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Record surge in oil prices pushes TSX high; U.S. markets also move higher

TORONTO — A record surge in crude oil prices pushed Canada's main stock index higher after some recent extreme volatility in response to COVID-19.
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TORONTO — A record surge in crude oil prices pushed Canada's main stock index higher after some recent extreme volatility in response to COVID-19.

Oil prices rose by more than 24 per cent, the largest percentage gain ever, on hope that Saudi Arabia and Russia will settle the price war that has contributed to prices plummeting to an 18-year low. Prices have also been hit by waning demand as many countries are in a lock-down to contain the novel coronavirus.

The May crude contract was up US$5.08 at US$25.91 per barrel and the April natural gas contract was up five cents at US$1.65 per mmBTU.

Oil prices have partially recovered from recent losses after being really oversold, said Greg Taylor, chief investment officer of Purpose Investments.

"It got aggressively sold down so much yesterday that it had to bounce back some," he said in an interview.

Still, oil futures are about half of what they were at the end of February, when they were more than US$50 per barrel.

Taylor said prices could fall again as storage facilities fill but the collapse would be easier to fix if the price war is resolved, because not many companies — or countries — are making any money at these levels.

"I think most of the bounce today is more optimism on the supply side, that potentially the Saudis could figure out that they are destroying the market through this and they're hurting themselves."

After initially dropping about three per cent, the S&P/TSX composite index closed up 449.10 points or 3.8 per cent at 12,170.52.

In New York, the Dow Jones industrial average was up 188.27 points at 20,087.19. The S&P 500 index was up 11.29  points at 2,409.39, while the Nasdaq composite was up 160.73 points at 7,150.58.

Taylor said sentiment was a lot better and more orderly than Wednesday.

"Talking to traders, people just feel a little better with the market, that things had gone too far and it's time to start putting some money to work," he said, adding that the tricky part is calling big sentiment changes.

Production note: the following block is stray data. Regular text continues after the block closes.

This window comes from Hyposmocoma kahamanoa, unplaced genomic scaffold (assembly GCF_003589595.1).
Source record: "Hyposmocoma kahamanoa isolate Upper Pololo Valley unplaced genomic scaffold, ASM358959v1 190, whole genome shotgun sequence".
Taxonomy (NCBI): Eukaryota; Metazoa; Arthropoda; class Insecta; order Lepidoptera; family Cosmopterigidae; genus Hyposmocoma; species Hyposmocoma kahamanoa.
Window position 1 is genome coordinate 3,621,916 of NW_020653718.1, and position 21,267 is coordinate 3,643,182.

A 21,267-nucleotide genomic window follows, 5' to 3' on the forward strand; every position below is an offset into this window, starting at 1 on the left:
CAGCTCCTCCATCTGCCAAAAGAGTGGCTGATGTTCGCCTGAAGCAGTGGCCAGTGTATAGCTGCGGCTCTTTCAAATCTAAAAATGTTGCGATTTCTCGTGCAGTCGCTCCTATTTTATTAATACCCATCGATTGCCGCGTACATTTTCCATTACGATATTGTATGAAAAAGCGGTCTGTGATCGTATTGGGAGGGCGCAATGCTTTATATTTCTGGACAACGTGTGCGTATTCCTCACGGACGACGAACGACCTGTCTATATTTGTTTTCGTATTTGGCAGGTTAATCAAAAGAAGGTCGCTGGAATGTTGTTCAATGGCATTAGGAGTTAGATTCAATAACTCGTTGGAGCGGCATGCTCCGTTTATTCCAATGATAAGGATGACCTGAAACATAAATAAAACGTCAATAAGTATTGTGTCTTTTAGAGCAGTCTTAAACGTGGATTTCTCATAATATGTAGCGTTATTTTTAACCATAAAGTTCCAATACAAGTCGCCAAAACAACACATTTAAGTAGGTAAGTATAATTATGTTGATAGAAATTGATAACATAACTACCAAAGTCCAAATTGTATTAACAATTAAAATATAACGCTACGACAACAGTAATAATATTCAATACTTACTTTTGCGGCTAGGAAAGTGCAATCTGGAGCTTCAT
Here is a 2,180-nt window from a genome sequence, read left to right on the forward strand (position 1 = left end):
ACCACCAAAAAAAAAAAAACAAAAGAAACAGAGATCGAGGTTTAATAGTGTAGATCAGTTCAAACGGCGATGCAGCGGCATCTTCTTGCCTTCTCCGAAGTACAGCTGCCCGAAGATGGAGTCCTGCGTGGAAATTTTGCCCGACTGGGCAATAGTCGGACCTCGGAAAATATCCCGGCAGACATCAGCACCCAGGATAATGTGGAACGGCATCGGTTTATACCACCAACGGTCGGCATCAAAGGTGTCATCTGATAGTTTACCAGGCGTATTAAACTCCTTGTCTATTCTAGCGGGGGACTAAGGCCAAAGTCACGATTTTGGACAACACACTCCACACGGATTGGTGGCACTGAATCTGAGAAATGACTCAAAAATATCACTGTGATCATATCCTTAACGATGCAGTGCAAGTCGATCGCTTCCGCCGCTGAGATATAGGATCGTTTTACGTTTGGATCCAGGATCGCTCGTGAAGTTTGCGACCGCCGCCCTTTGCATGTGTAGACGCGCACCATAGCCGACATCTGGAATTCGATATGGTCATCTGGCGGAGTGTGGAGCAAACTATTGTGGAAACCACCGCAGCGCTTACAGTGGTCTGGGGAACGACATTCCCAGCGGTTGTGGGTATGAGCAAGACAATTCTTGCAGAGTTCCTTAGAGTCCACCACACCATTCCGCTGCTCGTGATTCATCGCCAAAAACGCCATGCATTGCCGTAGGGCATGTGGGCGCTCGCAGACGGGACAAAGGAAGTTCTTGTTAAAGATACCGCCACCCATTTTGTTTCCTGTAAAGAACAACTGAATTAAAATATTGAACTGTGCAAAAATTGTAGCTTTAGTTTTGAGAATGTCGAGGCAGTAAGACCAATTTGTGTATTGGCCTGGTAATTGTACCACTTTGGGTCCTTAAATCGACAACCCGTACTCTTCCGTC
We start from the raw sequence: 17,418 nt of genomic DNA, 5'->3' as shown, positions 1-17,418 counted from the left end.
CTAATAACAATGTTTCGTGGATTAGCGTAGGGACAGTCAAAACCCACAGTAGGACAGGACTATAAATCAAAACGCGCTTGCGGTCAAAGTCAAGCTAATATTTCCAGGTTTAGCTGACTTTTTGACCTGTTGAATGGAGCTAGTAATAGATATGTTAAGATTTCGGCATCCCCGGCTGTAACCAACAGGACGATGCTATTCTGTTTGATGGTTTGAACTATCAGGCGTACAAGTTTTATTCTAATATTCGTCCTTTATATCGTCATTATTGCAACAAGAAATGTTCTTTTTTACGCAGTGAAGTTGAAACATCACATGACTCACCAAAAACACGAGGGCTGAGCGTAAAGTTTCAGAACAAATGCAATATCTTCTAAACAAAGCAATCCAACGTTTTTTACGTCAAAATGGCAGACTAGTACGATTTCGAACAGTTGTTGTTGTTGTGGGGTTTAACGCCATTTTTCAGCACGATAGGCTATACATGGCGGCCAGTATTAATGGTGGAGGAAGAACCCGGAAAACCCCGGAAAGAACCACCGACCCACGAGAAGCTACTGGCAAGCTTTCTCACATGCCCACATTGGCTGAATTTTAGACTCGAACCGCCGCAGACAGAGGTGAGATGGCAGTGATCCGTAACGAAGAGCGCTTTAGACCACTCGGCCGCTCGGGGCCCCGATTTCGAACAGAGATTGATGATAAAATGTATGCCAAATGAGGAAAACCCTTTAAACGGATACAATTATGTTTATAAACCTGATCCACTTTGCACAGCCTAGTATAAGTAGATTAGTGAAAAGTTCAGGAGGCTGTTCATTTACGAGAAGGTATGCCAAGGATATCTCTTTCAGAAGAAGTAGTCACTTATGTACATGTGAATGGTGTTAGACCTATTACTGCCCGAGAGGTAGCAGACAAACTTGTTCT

"And that feels like what's happened in the last 24 hours."

The swift decrease suggests the market could be setting up for a snapback once things stabilize even though a global recession is widely expected, he added.

"If this is something that does prove to be a one- or two-month slowdown by the end of the year we could be looking at an economy that's got a ton of stimulus, a lot of growth going with central banks keeping the rates low, the market could rebound quickly."

The Canadian dollar traded for 68.99 cents US compared with an average of 68.98 cents US on Wednesday.

All 11 major sectors on the TSX moved higher, led by health care, consumer discretionary, telecommunications and energy.

Health care gained 9.5 per cent as shares of cannabis company Hexo Corp. surged 55.8 per cent while drugmaker Bausch Health Companies Ltd. rose 13 per cent.

The rise in energy prices helped the sector with Arc Resources Ltd. up 18.7 per cent and Imperial Oil 17.4 per cent higher.

Materials also gained with forest company Interfor up 24 per cent and Teck Resources Ltd. up 21 per cent.

The April gold contract was up US$1.40 at US$1,479.30 an ounce and the May copper contract was up 3.45 cents at US$2.19 a pound.

Although it's impossible to time the market, Taylor said it's probably not a bad time for people with cash to begin investing in the market.

"I'm not saying put everything in right now but it's certainly time to start at least allocating some of that cash because we don't know when the bottom's going to be but it also could also come at us quite quickly if news starts getting better in the next few days."

With interest rates at virtually zero, investors seeking income should look at large-cap equities such as banks and pipelines with good, stable dividends.

Technologies are also a great opportunity as the number of people working remotely has reinforced the need for additional spending in the sector.

"People are realizing that the tech spend is not going away ...all of these systems I think are really going to become in the mainstream as we've all had to experience and utilize them more over the last few weeks."

This report by The Canadian Press was first published March 19, 2020.

Companies in this story: (TSX:BHC, TSX:HEXO, TSX:ARX, TSX:IMO, TSX:IFP, TSX:TECK.B, TSX:GSPTSE, TSX:CADUSD=X)

Ross Marowits, The Canadian Press




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